18 May 2006

Openness vs. Privacy

There's an interesting tension between openness and privacy: openness is good except when it might infringe on justifiable privacy. This makes matters of privacy, and hence encryption, a kind of obverse to openness. So legislation like the Regulation of Investigatory Powers Act is something that I've followed even before it was introduced in 2000.

I hadn't realised that part of that Act - that deals with disclosure of encryption keys - was not yet in force. As this news item explains, the UK Government is threatening to make this happen, but, as usual, without really thinking it through.

The justification - of course - is the tired old one of terrorism (anybody notice how this has become a kind of continuous justification for everything these days? - You don't think people have been reading 1984 for ideas or anything?). The "argument" is that the new powers are needed to "force" those evil terrorists to hand over the keys so that PC Plod can read all that incriminating evidence, and they can do their well-deserved porridge.

So, let's consider the various possibilities.

Either these terrorists, who tend to show scant regard for human life, let alone human laws, are suddenly going to become law-abiding, and say: "it's a fair cop, but society is to blame. Here are my encryption keys," and get sent down for the 10, 20, or 30 years they would cop for conspiring to carry out acts of terrorism blah-blah-blah. Or might they possibly just say "I've lost the keys", and get sent down for a couple of years instead?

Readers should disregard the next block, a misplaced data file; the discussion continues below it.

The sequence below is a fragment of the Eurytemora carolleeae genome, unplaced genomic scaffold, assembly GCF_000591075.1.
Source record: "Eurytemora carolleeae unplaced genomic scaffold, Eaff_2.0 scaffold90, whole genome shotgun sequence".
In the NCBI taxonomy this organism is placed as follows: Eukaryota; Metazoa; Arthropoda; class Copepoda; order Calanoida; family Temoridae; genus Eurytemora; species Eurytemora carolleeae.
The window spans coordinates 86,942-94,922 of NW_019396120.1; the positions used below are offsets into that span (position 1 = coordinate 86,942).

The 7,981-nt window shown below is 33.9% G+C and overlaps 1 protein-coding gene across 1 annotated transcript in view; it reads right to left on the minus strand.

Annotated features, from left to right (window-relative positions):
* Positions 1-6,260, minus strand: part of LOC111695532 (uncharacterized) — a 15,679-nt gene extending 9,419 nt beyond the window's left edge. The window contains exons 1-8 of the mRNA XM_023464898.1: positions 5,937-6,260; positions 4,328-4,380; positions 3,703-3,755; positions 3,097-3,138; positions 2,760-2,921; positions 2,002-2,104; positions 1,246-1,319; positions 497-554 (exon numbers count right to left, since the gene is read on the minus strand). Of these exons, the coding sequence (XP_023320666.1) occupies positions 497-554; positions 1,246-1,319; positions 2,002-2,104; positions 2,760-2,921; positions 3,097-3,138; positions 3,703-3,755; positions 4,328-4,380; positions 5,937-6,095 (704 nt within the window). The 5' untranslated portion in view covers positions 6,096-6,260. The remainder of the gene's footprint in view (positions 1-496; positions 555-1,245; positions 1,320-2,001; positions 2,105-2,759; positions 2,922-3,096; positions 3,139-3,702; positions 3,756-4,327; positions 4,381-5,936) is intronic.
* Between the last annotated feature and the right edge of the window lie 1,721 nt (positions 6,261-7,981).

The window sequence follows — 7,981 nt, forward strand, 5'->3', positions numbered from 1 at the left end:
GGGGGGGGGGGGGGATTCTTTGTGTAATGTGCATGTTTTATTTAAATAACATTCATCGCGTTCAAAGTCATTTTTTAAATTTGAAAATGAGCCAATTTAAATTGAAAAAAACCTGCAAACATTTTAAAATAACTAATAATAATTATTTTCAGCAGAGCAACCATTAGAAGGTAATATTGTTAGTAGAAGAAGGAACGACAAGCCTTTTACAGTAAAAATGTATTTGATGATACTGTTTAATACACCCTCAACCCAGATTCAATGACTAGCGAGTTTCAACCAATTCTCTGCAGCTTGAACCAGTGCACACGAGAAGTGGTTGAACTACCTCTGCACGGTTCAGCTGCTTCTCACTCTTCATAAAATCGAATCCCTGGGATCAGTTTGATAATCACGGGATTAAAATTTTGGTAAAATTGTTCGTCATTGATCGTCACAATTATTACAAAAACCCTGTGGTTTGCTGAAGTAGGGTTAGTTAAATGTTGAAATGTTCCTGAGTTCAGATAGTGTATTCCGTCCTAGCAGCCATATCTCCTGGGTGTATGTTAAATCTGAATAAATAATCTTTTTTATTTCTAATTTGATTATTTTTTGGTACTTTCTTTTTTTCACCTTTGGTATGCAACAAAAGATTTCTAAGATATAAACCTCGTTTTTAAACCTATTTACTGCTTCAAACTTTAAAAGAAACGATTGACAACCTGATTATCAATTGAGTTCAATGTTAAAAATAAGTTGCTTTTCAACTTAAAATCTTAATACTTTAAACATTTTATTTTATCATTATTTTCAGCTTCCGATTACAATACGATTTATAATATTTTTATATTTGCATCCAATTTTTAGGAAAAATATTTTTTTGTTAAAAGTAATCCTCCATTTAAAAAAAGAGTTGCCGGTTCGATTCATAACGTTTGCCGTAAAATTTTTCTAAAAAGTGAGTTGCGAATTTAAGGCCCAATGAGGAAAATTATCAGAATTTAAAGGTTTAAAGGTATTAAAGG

Which do you think they'll choose?

Now tell me again why we need this legislation, since the only people it can possibly affect are law-abiding citizens like you and me, not law-defying terrorists?

Update 1: Slightly off-topic, but quite.

Update 2: More stupid UK legislation that will weaken, not strengthen people's security.


Anonymous said...

Were I to make this post del.icio.us (and it's already pretty tasty), I would use tags such as:

Glyn Moody said...

That's a great comment, in that I don't actually know what you mean and whether it's a criticism or not: maybe I'm just getting too old for this blogging lark, and my brain is now officially pickled.